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Hastings' Dictionary of the New Testament


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(ἀμέθυστος, Revelation 21:20)

A variety of quartz of rock-crystal, of purple or bluish violet colour. Derived from , ‘not,’ and μεθύσκειν, ‘to intoxicate,’ it was regarded as a charm against the effects of wine. Quaffed from a cup of amethyst, or by a reveller wearing an amulet of that substance, the vine-juice could not intoxicate. This was doubtless a case of sympathetic magic, wine being amethystine in colour. In the Septuagint (Exodus 28:19, etc.) ‘amethyst’ stands for aḥlâmâh, a stone which was regarded as a charm against bad dreams. The amethyst was used as a gem-stone by the ancient Egyptians, and largely employed in classical antiquity for intaglios. Naturally it was often engraved with Bacchanalian subjects. Being comparatively abundant, it is inferior in price to true gems, and is not to be confounded with the oriental amethyst, a variety of corundum, or sapphire of amethystine tint, which is a very valuable gem of great brilliancy and beauty.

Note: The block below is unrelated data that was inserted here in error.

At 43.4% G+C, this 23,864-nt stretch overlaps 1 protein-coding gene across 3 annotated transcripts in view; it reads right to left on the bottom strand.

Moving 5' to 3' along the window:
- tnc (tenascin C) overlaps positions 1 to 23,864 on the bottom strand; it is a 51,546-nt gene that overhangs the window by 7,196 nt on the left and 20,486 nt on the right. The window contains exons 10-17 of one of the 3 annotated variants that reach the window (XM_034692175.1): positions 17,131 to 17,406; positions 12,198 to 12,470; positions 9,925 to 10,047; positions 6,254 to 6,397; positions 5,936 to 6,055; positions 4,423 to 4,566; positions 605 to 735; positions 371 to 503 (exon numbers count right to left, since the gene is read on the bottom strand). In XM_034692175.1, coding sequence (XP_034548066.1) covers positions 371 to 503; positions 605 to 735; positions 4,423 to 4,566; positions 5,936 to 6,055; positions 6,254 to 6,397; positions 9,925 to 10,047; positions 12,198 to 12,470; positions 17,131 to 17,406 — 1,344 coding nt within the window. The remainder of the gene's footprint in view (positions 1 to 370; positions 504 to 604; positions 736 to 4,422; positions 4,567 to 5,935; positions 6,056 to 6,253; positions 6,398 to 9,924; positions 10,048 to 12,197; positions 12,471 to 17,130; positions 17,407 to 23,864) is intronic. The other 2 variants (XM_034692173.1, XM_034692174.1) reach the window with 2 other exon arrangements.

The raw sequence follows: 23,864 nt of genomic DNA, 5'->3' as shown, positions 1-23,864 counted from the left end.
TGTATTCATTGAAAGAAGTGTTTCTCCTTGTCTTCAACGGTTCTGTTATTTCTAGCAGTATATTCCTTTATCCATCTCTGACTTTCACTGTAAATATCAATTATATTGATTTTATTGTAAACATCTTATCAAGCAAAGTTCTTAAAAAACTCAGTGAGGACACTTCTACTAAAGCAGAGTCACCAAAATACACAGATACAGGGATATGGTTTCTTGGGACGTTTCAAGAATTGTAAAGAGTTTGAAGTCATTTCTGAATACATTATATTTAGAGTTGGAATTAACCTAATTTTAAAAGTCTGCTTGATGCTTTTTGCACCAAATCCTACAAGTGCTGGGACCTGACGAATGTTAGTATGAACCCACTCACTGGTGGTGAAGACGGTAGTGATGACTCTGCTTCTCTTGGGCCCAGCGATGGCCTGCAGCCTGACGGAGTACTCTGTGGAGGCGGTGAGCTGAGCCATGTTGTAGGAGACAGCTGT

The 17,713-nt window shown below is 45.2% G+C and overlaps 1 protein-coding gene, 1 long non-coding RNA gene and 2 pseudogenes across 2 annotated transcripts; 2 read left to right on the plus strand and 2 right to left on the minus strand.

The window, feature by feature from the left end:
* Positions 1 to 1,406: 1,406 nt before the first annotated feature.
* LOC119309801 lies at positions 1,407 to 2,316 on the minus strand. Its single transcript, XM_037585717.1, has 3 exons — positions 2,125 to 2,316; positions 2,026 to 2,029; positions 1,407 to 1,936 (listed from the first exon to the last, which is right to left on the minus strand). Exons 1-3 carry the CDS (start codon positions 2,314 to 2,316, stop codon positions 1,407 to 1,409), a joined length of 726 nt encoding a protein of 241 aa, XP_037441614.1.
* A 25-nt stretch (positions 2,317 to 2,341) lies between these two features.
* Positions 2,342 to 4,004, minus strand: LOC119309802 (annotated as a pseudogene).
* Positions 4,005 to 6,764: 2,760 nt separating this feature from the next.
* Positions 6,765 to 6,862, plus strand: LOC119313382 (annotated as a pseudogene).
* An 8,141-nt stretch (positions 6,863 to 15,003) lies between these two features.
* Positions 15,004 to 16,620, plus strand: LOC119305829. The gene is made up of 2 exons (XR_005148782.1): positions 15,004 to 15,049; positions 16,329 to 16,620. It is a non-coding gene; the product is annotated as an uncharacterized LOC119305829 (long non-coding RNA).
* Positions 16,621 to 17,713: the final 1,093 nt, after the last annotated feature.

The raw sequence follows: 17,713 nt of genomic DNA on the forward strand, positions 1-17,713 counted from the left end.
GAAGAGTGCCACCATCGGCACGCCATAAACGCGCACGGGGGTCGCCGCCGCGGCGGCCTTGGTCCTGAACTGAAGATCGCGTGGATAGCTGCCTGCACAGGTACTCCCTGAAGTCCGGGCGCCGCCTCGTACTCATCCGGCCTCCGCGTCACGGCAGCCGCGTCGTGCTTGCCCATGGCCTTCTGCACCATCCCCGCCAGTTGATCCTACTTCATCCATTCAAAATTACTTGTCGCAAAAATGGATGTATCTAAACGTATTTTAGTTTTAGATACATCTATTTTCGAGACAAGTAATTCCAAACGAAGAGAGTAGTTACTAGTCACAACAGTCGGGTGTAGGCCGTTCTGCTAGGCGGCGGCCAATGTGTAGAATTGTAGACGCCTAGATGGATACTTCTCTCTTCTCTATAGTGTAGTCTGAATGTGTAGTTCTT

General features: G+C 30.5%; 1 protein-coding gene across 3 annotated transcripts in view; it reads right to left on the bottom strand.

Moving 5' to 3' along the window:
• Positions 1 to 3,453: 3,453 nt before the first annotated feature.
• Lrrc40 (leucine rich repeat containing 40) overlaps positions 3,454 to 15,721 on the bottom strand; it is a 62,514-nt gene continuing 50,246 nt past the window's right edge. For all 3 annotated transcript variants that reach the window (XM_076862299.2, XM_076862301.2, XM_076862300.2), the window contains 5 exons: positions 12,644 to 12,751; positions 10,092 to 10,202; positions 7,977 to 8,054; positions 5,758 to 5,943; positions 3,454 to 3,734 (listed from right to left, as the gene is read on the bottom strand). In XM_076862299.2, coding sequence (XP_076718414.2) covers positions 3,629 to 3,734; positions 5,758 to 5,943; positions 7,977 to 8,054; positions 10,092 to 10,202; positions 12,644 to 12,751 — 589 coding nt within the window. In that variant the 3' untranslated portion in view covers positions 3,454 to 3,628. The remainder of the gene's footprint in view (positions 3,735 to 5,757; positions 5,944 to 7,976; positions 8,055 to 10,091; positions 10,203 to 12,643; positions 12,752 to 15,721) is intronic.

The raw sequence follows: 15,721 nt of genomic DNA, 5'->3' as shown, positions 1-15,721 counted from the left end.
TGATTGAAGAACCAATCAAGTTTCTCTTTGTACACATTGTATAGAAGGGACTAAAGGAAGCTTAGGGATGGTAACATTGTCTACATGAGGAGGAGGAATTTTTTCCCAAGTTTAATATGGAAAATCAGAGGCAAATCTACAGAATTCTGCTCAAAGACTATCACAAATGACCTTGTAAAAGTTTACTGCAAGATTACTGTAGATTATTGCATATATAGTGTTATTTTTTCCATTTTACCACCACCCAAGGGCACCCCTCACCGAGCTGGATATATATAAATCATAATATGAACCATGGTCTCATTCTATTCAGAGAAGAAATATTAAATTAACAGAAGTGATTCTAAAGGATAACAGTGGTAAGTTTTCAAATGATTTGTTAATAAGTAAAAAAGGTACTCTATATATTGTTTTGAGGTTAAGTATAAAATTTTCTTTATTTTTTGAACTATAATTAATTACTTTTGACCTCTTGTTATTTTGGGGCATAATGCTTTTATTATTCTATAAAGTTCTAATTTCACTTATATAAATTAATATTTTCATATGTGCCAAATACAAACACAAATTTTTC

James Strahan.

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These files are public domain.
Text Courtesy of Used by Permission.

Bibliography Information
Hastings, James. Entry for 'Amethyst'. Hastings' Dictionary of the New Testament. 1906-1918.

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